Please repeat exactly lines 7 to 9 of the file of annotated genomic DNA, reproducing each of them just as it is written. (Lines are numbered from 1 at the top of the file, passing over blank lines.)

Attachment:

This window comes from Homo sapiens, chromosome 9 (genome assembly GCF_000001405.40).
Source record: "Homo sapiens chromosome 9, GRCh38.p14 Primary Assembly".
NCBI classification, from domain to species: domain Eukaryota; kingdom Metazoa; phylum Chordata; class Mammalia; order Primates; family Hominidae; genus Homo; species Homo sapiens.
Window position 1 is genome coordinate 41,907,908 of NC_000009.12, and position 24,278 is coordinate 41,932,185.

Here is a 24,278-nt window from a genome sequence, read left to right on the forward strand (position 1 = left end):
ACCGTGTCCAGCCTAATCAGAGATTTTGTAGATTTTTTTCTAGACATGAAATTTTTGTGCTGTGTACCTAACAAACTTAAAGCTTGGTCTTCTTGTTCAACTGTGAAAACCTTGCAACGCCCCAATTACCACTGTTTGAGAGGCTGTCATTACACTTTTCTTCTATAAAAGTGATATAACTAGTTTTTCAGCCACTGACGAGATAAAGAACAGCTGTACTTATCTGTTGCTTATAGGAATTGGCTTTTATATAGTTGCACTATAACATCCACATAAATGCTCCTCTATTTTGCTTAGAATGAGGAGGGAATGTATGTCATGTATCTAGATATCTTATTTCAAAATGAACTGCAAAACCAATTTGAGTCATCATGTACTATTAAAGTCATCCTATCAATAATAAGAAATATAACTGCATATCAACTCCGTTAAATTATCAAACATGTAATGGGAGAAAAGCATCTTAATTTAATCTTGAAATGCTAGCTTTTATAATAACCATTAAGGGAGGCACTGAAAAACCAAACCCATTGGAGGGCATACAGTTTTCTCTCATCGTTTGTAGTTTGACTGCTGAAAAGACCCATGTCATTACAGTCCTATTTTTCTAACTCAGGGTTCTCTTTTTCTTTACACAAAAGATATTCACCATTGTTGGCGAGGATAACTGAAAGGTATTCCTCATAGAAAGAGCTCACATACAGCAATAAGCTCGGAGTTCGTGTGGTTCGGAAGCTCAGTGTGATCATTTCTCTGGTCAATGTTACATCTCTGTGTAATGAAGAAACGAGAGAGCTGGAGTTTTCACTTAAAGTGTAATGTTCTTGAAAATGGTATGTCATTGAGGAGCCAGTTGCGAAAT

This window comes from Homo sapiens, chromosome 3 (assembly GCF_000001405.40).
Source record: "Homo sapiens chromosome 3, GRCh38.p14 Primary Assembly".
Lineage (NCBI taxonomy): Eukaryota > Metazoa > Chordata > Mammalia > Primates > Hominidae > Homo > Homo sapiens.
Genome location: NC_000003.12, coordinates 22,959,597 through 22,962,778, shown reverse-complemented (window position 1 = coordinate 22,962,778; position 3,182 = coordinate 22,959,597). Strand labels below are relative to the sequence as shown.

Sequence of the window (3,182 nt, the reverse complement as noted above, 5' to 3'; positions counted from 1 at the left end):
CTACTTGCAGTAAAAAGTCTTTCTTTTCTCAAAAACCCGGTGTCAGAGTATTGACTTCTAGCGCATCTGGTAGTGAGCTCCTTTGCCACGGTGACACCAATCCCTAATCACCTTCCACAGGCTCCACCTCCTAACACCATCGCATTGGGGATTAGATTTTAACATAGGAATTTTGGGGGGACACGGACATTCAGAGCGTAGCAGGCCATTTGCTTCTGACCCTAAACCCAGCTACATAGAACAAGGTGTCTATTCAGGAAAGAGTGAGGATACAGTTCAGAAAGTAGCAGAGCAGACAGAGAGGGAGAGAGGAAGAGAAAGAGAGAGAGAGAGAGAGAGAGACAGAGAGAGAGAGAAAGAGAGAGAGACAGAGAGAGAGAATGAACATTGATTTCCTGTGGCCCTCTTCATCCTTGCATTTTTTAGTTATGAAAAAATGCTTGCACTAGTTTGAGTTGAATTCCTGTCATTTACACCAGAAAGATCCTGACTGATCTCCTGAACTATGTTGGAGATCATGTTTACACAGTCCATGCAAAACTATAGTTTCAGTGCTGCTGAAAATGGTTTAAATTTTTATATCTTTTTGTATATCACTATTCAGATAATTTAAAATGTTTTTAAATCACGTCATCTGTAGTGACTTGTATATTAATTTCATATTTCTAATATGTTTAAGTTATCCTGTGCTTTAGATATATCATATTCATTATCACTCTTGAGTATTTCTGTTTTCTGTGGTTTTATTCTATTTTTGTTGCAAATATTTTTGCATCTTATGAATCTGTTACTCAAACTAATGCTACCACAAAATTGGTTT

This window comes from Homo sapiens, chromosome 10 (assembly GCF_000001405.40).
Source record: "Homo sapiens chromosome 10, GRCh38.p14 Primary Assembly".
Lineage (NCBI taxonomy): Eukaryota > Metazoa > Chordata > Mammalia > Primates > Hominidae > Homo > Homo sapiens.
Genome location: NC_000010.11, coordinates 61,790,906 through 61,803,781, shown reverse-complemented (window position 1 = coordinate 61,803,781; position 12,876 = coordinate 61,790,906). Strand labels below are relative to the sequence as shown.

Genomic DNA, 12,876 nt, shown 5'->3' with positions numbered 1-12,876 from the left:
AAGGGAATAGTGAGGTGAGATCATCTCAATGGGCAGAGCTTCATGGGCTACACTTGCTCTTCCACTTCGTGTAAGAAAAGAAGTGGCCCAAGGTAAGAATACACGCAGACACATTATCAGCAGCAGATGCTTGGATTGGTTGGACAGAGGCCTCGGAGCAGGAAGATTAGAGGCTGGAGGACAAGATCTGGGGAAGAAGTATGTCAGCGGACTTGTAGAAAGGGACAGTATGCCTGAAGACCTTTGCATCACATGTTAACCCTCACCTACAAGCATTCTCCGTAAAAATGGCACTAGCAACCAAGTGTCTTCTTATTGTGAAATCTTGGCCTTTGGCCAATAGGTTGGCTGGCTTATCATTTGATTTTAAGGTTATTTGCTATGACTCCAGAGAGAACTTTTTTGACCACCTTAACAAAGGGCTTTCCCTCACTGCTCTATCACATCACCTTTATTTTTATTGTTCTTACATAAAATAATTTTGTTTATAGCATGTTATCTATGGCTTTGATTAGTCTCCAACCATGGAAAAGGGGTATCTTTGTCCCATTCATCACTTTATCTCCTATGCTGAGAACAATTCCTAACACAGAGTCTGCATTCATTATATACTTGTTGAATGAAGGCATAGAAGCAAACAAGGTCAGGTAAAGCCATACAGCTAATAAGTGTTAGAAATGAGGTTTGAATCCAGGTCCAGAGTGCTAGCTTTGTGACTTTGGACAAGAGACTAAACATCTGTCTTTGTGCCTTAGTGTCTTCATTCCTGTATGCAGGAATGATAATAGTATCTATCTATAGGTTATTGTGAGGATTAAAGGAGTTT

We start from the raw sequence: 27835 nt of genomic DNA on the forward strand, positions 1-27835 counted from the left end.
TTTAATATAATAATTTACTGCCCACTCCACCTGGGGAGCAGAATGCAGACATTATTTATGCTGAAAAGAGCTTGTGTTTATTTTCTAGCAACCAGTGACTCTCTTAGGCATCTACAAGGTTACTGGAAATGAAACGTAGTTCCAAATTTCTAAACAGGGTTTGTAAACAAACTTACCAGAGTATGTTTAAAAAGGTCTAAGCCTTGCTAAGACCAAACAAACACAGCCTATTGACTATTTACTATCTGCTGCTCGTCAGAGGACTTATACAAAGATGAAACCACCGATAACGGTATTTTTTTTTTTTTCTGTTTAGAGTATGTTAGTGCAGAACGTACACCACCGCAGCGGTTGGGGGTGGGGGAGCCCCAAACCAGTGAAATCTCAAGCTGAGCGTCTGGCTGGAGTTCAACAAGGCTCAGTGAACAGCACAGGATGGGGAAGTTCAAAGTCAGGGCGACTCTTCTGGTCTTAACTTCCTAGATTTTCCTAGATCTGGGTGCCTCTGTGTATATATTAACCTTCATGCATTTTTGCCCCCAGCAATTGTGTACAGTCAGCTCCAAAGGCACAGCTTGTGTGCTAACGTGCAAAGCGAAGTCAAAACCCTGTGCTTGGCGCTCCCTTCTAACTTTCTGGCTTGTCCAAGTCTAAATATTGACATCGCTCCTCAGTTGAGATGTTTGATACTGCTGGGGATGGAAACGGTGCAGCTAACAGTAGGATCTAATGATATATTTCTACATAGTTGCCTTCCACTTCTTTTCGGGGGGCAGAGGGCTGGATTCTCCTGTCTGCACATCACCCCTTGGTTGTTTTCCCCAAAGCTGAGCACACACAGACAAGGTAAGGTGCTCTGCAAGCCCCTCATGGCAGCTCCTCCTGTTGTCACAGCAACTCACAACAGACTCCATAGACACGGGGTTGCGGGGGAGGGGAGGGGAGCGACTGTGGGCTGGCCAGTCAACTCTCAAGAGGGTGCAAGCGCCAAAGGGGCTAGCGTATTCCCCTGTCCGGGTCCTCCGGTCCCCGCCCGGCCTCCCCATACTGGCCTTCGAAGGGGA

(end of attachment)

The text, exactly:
This window comes from Homo sapiens, chromosome 3 (assembly GCF_000001405.40).
Source record: "Homo sapiens chromosome 3, GRCh38.p14 Primary Assembly".
Lineage (NCBI taxonomy): Eukaryota > Metazoa > Chordata > Mammalia > Primates > Hominidae > Homo > Homo sapiens.